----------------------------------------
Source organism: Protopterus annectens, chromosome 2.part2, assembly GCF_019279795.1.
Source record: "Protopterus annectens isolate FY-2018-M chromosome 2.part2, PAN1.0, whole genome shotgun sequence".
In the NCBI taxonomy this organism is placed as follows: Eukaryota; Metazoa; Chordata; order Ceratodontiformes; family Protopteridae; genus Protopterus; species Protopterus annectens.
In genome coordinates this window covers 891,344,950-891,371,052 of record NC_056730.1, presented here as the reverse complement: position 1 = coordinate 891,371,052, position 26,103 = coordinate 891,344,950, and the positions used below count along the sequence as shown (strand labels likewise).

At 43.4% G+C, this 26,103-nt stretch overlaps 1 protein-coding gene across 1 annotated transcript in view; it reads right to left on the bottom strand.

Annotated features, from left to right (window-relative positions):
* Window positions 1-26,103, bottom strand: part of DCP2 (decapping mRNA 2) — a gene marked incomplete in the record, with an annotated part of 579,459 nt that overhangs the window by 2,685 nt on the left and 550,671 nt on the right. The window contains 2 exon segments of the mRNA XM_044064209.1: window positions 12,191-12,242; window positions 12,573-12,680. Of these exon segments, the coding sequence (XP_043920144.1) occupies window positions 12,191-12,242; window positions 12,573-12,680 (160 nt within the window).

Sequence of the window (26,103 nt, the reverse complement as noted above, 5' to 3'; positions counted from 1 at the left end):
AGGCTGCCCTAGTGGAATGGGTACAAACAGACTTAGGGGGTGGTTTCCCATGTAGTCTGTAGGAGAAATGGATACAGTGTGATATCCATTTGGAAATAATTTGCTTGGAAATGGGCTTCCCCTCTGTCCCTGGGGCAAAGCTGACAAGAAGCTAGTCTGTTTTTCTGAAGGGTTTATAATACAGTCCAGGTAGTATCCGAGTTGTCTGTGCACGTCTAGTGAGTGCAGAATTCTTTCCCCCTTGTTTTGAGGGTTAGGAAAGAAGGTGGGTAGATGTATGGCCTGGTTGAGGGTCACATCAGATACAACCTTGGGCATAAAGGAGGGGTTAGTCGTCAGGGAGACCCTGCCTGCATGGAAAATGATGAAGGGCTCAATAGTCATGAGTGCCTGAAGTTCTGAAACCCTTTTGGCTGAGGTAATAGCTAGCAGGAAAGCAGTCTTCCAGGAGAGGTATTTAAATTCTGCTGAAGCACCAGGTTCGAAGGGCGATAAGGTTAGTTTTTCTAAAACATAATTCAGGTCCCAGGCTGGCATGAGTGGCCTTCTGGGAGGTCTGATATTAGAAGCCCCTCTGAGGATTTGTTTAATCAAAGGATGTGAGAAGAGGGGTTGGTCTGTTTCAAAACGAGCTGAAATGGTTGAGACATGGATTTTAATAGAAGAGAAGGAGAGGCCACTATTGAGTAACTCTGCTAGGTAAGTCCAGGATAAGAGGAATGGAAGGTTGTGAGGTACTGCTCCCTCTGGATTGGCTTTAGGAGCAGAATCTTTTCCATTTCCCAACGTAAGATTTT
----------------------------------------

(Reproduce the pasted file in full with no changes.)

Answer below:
Source organism: Protopterus annectens, chromosome 2.part2, assembly GCF_019279795.1.
Source record: "Protopterus annectens isolate FY-2018-M chromosome 2.part2, PAN1.0, whole genome shotgun sequence".
In the NCBI taxonomy this organism is placed as follows: Eukaryota; Metazoa; Chordata; order Ceratodontiformes; family Protopteridae; genus Protopterus; species Protopterus annectens.
In genome coordinates this window covers 891,344,950-891,371,052 of record NC_056730.1, presented here as the reverse complement: position 1 = coordinate 891,371,052, position 26,103 = coordinate 891,344,950, and the positions used below count along the sequence as shown (strand labels likewise).

At 43.4% G+C, this 26,103-nt stretch overlaps 1 protein-coding gene across 1 annotated transcript in view; it reads right to left on the bottom strand.

Annotated features, from left to right (window-relative positions):
* Window positions 1-26,103, bottom strand: part of DCP2 (decapping mRNA 2) — a gene marked incomplete in the record, with an annotated part of 579,459 nt that overhangs the window by 2,685 nt on the left and 550,671 nt on the right. The window contains 2 exon segments of the mRNA XM_044064209.1: window positions 12,191-12,242; window positions 12,573-12,680. Of these exon segments, the coding sequence (XP_043920144.1) occupies window positions 12,191-12,242; window positions 12,573-12,680 (160 nt within the window).

Sequence of the window (26,103 nt, the reverse complement as noted above, 5' to 3'; positions counted from 1 at the left end):
AGGCTGCCCTAGTGGAATGGGTACAAACAGACTTAGGGGGTGGTTTCCCATGTAGTCTGTAGGAGAAATGGATACAGTGTGATATCCATTTGGAAATAATTTGCTTGGAAATGGGCTTCCCCTCTGTCCCTGGGGCAAAGCTGACAAGAAGCTAGTCTGTTTTTCTGAAGGGTTTATAATACAGTCCAGGTAGTATCCGAGTTGTCTGTGCACGTCTAGTGAGTGCAGAATTCTTTCCCCCTTGTTTTGAGGGTTAGGAAAGAAGGTGGGTAGATGTATGGCCTGGTTGAGGGTCACATCAGATACAACCTTGGGCATAAAGGAGGGGTTAGTCGTCAGGGAGACCCTGCCTGCATGGAAAATGATGAAGGGCTCAATAGTCATGAGTGCCTGAAGTTCTGAAACCCTTTTGGCTGAGGTAATAGCTAGCAGGAAAGCAGTCTTCCAGGAGAGGTATTTAAATTCTGCTGAAGCACCAGGTTCGAAGGGCGATAAGGTTAGTTTTTCTAAAACATAATTCAGGTCCCAGGCTGGCATGAGTGGCCTTCTGGGAGGTCTGATATTAGAAGCCCCTCTGAGGATTTGTTTAATCAAAGGATGTGAGAAGAGGGGTTGGTCTGTTTCAAAACGAGCTGAAATGGTTGAGACATGGATTTTAATAGAAGAGAAGGAGAGGCCACTATTGAGTAACTCTGCTAGGTAAGTCCAGGATAAGAGGAATGGAAGGTTGTGAGGTACTGCTCCCTCTGGATTGGCTTTAGGAGCAGAATCTTTTCCATTTCCCAACGTAAGATTTT